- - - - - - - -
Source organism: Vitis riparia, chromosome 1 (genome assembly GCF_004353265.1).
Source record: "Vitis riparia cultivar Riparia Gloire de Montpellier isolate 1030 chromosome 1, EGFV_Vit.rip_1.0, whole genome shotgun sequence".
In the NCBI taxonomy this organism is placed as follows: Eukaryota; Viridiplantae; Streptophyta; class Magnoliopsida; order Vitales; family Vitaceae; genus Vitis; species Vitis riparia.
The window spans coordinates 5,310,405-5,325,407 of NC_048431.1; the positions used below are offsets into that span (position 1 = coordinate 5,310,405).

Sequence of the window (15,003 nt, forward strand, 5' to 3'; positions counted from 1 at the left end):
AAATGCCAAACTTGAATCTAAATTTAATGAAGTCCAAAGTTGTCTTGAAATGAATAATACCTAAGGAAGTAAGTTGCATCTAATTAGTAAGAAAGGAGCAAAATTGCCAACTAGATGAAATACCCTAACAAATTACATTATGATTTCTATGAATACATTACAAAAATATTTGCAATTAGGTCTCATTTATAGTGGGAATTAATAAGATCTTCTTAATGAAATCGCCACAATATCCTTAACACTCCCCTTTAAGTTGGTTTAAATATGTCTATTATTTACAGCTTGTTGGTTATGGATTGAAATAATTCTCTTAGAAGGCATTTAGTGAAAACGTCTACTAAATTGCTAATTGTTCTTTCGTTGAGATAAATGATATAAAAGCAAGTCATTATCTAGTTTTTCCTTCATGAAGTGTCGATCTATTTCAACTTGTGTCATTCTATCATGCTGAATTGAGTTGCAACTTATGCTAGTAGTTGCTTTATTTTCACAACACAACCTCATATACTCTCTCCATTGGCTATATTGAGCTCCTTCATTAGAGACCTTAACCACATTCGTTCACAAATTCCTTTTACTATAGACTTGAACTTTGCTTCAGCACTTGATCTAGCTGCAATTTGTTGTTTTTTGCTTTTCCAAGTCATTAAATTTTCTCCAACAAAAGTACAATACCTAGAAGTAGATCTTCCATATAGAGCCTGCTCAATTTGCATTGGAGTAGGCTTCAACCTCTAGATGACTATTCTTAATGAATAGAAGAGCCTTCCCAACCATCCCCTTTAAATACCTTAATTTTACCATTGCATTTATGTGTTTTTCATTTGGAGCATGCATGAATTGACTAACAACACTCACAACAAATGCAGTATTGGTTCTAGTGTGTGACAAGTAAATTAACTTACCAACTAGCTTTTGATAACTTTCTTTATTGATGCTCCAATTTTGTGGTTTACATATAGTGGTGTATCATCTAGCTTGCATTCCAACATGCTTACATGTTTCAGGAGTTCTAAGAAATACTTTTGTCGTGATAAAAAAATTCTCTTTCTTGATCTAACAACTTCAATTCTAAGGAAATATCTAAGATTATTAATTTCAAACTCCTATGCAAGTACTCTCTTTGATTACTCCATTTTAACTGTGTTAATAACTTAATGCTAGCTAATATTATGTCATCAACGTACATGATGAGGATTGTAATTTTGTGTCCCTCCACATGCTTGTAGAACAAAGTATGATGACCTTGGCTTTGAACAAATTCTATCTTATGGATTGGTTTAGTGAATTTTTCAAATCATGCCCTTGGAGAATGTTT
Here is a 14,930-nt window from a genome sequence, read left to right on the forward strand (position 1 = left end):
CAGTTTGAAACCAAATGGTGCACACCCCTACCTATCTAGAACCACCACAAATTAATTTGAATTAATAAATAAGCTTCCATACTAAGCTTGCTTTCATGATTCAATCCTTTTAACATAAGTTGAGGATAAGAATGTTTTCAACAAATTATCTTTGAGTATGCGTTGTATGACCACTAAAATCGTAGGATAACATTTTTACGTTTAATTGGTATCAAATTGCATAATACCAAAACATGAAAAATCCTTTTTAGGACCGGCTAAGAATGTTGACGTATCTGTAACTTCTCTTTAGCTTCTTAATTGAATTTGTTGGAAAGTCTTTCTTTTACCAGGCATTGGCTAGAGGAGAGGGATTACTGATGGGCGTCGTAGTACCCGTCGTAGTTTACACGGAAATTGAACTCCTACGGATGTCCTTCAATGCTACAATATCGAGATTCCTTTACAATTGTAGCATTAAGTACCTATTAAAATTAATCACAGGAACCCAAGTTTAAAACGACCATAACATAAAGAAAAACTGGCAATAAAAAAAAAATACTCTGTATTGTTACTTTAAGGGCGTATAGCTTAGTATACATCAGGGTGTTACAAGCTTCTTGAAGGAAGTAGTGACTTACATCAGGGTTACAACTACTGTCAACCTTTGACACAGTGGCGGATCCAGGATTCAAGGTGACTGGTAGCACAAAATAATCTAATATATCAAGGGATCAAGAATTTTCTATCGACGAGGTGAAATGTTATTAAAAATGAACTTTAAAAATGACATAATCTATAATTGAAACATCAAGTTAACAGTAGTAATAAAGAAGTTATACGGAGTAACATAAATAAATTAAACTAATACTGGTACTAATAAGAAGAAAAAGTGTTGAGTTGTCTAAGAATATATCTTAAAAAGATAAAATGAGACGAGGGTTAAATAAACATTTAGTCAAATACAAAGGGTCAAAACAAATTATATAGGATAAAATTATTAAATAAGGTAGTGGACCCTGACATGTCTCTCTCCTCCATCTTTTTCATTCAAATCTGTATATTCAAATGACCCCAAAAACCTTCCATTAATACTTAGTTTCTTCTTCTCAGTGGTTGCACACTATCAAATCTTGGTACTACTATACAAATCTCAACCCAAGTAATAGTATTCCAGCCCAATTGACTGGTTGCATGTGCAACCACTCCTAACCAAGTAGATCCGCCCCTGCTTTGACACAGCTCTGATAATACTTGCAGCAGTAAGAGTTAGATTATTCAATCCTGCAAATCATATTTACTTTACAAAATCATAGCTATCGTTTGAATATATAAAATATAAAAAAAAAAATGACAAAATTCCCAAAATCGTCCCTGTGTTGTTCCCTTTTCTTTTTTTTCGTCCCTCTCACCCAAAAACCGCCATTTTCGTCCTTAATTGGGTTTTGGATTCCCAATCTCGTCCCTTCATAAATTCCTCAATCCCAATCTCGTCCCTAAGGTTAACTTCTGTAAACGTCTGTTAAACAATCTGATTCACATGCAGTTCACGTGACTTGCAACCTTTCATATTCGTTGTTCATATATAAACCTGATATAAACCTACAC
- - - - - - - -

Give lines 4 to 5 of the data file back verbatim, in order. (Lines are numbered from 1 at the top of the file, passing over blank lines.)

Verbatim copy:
The window spans coordinates 5,310,405-5,325,407 of NC_048431.1; the positions used below are offsets into that span (position 1 = coordinate 5,310,405).

Sequence of the window (15,003 nt, forward strand, 5' to 3'; positions counted from 1 at the left end):